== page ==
This paper examines the reworking of gender in the measured university and the impact this has on gender equality in academia. Neoliberal market rationalities and measurements embedded in academic publishing, funding and promotion have transformed Australian higher education and impacts upon the careers of academic women in ways that are gendered. Based on a series of in-depth qualitative interviews with female academics, this paper focuses on the performative and discursive decisions women make in regards to their academic careers, and argues that the mainstreaming of gender equity in Australian universities seeks to render gender inequality invisible. It employs cruel optimism' to highlight how our optimistic attachment to gender equity and diversity policies as tools for improving the representation of women may be detrimental to academic women's career progression and the realisation of gender equality in academia.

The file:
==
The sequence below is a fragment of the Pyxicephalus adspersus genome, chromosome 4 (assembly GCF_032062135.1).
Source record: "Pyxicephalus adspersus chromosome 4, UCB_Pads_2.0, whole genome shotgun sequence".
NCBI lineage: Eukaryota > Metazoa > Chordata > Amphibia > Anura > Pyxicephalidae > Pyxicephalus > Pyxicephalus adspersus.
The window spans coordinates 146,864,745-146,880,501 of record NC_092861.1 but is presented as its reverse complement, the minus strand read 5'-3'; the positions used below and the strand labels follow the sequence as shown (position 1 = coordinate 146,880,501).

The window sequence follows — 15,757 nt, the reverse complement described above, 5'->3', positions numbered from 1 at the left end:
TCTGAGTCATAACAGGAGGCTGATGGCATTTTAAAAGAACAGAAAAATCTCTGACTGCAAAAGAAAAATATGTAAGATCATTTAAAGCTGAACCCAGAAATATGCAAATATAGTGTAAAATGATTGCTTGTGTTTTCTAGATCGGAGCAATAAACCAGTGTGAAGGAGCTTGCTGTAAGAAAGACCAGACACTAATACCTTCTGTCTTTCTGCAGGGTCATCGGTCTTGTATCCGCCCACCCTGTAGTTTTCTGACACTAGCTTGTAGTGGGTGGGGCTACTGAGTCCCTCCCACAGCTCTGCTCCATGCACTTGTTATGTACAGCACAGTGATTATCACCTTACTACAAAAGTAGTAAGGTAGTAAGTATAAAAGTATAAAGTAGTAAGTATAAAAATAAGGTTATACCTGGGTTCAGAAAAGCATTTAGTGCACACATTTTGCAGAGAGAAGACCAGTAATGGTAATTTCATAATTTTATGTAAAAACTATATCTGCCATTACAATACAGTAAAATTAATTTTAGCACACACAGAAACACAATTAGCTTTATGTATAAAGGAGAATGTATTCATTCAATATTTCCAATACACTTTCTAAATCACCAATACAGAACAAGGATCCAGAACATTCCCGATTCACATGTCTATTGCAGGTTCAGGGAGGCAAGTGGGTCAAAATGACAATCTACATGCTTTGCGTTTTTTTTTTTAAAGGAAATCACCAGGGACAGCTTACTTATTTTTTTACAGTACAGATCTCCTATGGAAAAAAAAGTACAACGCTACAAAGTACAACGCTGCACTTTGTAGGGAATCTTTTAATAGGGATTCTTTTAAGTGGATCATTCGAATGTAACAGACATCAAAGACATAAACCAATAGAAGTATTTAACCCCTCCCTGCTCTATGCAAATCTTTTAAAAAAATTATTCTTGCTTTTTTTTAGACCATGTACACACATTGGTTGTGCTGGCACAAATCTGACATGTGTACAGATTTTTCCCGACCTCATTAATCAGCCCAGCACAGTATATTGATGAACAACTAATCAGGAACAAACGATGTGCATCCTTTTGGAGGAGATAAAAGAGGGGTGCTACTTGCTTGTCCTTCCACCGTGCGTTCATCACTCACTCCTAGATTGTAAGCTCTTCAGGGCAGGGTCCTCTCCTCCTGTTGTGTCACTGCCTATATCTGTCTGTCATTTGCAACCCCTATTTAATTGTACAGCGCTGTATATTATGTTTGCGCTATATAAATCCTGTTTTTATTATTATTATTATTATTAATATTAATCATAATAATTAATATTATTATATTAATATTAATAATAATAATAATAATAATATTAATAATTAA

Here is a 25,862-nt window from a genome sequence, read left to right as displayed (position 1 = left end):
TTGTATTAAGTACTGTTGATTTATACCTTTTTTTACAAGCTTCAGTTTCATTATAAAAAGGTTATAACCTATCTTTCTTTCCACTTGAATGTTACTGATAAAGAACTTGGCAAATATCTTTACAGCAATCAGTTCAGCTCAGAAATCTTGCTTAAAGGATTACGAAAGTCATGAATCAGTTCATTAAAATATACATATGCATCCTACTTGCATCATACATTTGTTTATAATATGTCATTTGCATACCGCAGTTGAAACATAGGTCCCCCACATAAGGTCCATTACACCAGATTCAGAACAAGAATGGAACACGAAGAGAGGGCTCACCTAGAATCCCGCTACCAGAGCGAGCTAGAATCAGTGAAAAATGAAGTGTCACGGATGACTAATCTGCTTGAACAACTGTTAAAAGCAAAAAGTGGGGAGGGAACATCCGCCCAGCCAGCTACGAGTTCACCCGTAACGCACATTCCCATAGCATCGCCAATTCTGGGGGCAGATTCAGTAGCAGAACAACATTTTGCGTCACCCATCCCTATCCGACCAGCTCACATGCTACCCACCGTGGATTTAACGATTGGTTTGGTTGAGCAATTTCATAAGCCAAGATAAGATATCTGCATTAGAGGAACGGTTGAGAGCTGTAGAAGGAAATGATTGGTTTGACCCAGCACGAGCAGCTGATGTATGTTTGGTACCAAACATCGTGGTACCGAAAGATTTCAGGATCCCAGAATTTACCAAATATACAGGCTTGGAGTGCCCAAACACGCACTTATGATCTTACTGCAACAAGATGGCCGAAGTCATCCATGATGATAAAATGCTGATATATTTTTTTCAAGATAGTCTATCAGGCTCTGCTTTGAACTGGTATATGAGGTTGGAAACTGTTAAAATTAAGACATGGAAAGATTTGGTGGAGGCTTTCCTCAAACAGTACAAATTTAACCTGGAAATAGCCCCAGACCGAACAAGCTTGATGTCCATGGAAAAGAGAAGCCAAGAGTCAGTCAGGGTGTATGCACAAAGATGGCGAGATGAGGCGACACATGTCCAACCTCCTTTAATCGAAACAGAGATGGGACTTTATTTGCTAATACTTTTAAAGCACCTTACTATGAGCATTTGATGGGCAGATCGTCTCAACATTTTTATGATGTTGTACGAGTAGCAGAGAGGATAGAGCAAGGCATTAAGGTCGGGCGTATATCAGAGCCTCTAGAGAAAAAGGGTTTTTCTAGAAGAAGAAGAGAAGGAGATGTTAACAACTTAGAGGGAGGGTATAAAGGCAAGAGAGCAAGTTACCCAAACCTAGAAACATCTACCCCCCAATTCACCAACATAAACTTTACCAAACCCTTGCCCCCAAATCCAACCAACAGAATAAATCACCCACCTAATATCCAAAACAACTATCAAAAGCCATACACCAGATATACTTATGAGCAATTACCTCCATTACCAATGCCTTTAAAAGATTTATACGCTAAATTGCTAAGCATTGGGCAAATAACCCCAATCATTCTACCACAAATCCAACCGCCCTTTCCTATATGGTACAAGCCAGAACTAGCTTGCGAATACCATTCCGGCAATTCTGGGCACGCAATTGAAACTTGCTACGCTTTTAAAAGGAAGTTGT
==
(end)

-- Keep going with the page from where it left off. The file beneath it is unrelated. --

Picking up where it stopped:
|Journal||Higher Education Research and Development|
|Publication status||Published - 2017|